Analysis of Sideswipe Collision Precursors Considering the Spatial-Temporal Characteristics of Freeway Traffic

To avoid bias caused by the high percentage of rear-end collisions in the generic models, only the observed sideswipe collisions on Highway I-5 in the central Puget Sound, Washington State, area are used to analyze the matched case-control logistic regression model. Considering the spatial-temporal characteristics of traffic flow and short-term variation of the sideswipe collision occurrence, a comprehensive analysis of sideswipe collision occurrence and its relationship with the freeway flow across lanes and detector locations are studied. The results imply that sideswipe collisions are more likely to occur at straight and level segments of multilane freeways in off-peak hours. High average occupancy and low average flow and speed variance upstream of collision location tend to increase the probability of sideswipe collision in congested scenarios. In contrast, high average speed and coefficient of variation in speed, low speed variance and coefficient of variation in occupancy, and high average absolute difference in speed between adjacent lanes downstream of collision location may decrease the likelihood of sideswipe collisions in uncongested conditions. Furthermore, the average absolute difference in occupancy and speed between upstream and downstream of the collisions location leads to an increase in the occurrence of sideswipe collisions, while standard deviation of absolute difference in occupancies and speeds exerts opposite effects. The sideswipe collision model proposed is validated using sideswipe collision data of SR 520 freeway, and both the transferability and stability of the proposed sideswipe collision model are statistically tested.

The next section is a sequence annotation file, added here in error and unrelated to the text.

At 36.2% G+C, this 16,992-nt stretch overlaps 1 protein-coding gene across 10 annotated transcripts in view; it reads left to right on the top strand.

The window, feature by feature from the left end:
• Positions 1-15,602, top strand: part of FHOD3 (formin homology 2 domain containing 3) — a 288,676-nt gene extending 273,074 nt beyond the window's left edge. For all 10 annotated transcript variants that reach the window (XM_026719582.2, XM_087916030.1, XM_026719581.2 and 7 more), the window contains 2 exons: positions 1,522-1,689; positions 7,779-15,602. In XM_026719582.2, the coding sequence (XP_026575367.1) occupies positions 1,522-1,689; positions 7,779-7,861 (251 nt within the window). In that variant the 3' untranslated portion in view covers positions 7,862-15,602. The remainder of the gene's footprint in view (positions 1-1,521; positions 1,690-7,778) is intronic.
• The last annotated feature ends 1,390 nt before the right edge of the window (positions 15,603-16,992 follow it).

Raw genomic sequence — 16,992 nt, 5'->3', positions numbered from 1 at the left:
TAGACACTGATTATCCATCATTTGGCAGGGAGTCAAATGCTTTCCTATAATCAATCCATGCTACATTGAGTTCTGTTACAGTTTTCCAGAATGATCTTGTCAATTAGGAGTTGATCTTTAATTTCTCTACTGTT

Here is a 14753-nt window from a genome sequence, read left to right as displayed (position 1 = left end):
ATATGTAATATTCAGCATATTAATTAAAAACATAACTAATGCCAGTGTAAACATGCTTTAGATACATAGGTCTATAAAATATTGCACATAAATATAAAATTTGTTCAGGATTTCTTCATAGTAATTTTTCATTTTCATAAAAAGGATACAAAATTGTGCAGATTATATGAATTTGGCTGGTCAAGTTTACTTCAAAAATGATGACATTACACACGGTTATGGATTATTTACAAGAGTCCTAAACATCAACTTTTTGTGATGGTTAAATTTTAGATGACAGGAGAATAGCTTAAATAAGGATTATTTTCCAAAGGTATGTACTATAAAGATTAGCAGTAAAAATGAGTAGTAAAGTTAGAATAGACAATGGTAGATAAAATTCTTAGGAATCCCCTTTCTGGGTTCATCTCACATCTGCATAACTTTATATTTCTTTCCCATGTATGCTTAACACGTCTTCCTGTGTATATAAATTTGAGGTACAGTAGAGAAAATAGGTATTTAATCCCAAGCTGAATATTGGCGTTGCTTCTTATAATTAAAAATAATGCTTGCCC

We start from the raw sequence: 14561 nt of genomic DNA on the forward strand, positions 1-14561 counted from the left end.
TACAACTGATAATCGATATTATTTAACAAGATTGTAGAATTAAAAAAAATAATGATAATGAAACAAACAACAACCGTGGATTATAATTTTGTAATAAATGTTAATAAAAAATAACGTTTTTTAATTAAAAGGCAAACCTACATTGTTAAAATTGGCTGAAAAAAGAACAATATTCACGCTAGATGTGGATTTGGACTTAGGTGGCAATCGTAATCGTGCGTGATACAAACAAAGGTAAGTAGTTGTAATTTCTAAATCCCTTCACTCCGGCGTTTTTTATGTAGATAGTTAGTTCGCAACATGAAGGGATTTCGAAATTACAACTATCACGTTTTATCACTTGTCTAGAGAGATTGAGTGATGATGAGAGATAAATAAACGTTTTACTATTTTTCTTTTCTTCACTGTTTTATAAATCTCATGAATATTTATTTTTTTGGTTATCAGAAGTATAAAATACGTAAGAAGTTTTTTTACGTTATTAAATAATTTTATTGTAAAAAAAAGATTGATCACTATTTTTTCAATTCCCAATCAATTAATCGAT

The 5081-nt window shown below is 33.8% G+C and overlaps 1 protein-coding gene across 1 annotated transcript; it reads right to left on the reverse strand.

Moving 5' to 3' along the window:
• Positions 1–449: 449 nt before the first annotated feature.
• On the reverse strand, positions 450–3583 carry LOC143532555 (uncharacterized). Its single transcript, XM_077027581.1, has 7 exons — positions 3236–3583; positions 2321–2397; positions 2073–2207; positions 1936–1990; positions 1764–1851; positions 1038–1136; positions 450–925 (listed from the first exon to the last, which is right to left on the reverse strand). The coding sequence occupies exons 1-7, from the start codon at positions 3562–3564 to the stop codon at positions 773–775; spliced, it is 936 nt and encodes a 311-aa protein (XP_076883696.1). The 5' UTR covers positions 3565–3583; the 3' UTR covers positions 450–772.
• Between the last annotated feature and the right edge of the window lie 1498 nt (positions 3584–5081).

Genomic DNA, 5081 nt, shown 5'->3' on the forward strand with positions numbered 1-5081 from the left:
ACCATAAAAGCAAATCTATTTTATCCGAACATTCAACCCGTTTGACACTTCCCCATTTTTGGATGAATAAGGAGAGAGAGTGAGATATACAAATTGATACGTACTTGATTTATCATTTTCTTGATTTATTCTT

Language

  • English

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Filing Info

  • Accession Number: 01606200
  • Record Type: Publication
  • Files: TRIS, ASCE
  • Created Date: Jul 20 2016 3:09PM